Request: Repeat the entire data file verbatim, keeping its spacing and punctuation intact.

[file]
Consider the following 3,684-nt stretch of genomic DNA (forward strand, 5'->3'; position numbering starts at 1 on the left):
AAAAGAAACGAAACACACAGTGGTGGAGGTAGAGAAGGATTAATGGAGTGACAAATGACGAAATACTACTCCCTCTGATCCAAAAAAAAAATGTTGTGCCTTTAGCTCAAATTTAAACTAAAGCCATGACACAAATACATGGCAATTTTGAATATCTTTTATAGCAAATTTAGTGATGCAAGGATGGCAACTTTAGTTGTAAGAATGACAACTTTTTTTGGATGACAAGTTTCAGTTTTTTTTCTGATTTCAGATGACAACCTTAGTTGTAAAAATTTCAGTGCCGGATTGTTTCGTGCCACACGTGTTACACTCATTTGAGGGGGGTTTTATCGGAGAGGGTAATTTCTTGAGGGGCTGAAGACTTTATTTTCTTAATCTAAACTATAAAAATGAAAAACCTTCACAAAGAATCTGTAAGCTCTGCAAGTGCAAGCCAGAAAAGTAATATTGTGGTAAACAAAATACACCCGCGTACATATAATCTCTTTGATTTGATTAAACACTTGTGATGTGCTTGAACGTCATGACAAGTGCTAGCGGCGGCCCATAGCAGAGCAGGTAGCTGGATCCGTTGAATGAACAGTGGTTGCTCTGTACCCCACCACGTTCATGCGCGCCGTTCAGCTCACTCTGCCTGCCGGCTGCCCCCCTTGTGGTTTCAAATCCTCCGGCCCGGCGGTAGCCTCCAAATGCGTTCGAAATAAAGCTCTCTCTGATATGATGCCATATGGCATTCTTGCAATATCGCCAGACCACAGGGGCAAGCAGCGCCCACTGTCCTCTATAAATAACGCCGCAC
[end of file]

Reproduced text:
Consider the following 3,684-nt stretch of genomic DNA (forward strand, 5'->3'; position numbering starts at 1 on the left):
AAAAGAAACGAAACACACAGTGGTGGAGGTAGAGAAGGATTAATGGAGTGACAAATGACGAAATACTACTCCCTCTGATCCAAAAAAAAAATGTTGTGCCTTTAGCTCAAATTTAAACTAAAGCCATGACACAAATACATGGCAATTTTGAATATCTTTTATAGCAAATTTAGTGATGCAAGGATGGCAACTTTAGTTGTAAGAATGACAACTTTTTTTGGATGACAAGTTTCAGTTTTTTTTCTGATTTCAGATGACAACCTTAGTTGTAAAAATTTCAGTGCCGGATTGTTTCGTGCCACACGTGTTACACTCATTTGAGGGGGGTTTTATCGGAGAGGGTAATTTCTTGAGGGGCTGAAGACTTTATTTTCTTAATCTAAACTATAAAAATGAAAAACCTTCACAAAGAATCTGTAAGCTCTGCAAGTGCAAGCCAGAAAAGTAATATTGTGGTAAACAAAATACACCCGCGTACATATAATCTCTTTGATTTGATTAAACACTTGTGATGTGCTTGAACGTCATGACAAGTGCTAGCGGCGGCCCATAGCAGAGCAGGTAGCTGGATCCGTTGAATGAACAGTGGTTGCTCTGTACCCCACCACGTTCATGCGCGCCGTTCAGCTCACTCTGCCTGCCGGCTGCCCCCCTTGTGGTTTCAAATCCTCCGGCCCGGCGGTAGCCTCCAAATGCGTTCGAAATAAAGCTCTCTCTGATATGATGCCATATGGCATTCTTGCAATATCGCCAGACCACAGGGGCAAGCAGCGCCCACTGTCCTCTATAAATAACGCCGCAC